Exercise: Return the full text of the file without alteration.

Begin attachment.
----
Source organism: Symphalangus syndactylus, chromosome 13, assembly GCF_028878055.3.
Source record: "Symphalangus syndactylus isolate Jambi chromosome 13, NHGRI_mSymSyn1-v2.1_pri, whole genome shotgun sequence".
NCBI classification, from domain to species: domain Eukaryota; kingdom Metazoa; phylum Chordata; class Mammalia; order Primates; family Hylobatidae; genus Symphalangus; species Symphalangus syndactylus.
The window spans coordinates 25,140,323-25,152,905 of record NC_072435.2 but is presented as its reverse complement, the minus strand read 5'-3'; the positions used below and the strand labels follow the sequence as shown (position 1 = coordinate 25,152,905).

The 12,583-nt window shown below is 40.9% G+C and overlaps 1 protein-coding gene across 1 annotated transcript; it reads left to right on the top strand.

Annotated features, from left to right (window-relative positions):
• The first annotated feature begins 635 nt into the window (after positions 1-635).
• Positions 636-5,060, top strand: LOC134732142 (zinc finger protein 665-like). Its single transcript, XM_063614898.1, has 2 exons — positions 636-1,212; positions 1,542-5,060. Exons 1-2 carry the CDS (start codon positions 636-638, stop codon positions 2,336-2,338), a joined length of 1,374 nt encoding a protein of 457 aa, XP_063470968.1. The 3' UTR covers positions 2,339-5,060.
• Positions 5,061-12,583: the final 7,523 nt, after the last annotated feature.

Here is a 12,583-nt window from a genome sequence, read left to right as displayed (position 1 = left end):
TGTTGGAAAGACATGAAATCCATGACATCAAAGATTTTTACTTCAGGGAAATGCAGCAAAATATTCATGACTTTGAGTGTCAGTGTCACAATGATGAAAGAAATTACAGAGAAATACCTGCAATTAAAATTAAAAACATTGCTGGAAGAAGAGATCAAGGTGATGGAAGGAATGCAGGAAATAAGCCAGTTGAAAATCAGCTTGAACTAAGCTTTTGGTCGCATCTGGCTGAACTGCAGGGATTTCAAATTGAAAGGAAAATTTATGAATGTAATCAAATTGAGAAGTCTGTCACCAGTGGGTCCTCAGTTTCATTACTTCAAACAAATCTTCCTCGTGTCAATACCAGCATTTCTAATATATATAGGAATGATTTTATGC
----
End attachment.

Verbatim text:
Source organism: Symphalangus syndactylus, chromosome 13, assembly GCF_028878055.3.
Source record: "Symphalangus syndactylus isolate Jambi chromosome 13, NHGRI_mSymSyn1-v2.1_pri, whole genome shotgun sequence".
NCBI classification, from domain to species: domain Eukaryota; kingdom Metazoa; phylum Chordata; class Mammalia; order Primates; family Hylobatidae; genus Symphalangus; species Symphalangus syndactylus.
The window spans coordinates 25,140,323-25,152,905 of record NC_072435.2 but is presented as its reverse complement, the minus strand read 5'-3'; the positions used below and the strand labels follow the sequence as shown (position 1 = coordinate 25,152,905).

The 12,583-nt window shown below is 40.9% G+C and overlaps 1 protein-coding gene across 1 annotated transcript; it reads left to right on the top strand.

Annotated features, from left to right (window-relative positions):
• The first annotated feature begins 635 nt into the window (after positions 1-635).
• Positions 636-5,060, top strand: LOC134732142 (zinc finger protein 665-like). Its single transcript, XM_063614898.1, has 2 exons — positions 636-1,212; positions 1,542-5,060. Exons 1-2 carry the CDS (start codon positions 636-638, stop codon positions 2,336-2,338), a joined length of 1,374 nt encoding a protein of 457 aa, XP_063470968.1. The 3' UTR covers positions 2,339-5,060.
• Positions 5,061-12,583: the final 7,523 nt, after the last annotated feature.

Here is a 12,583-nt window from a genome sequence, read left to right as displayed (position 1 = left end):
TGTTGGAAAGACATGAAATCCATGACATCAAAGATTTTTACTTCAGGGAAATGCAGCAAAATATTCATGACTTTGAGTGTCAGTGTCACAATGATGAAAGAAATTACAGAGAAATACCTGCAATTAAAATTAAAAACATTGCTGGAAGAAGAGATCAAGGTGATGGAAGGAATGCAGGAAATAAGCCAGTTGAAAATCAGCTTGAACTAAGCTTTTGGTCGCATCTGGCTGAACTGCAGGGATTTCAAATTGAAAGGAAAATTTATGAATGTAATCAAATTGAGAAGTCTGTCACCAGTGGGTCCTCAGTTTCATTACTTCAAACAAATCTTCCTCGTGTCAATACCAGCATTTCTAATATATATAGGAATGATTTTATGC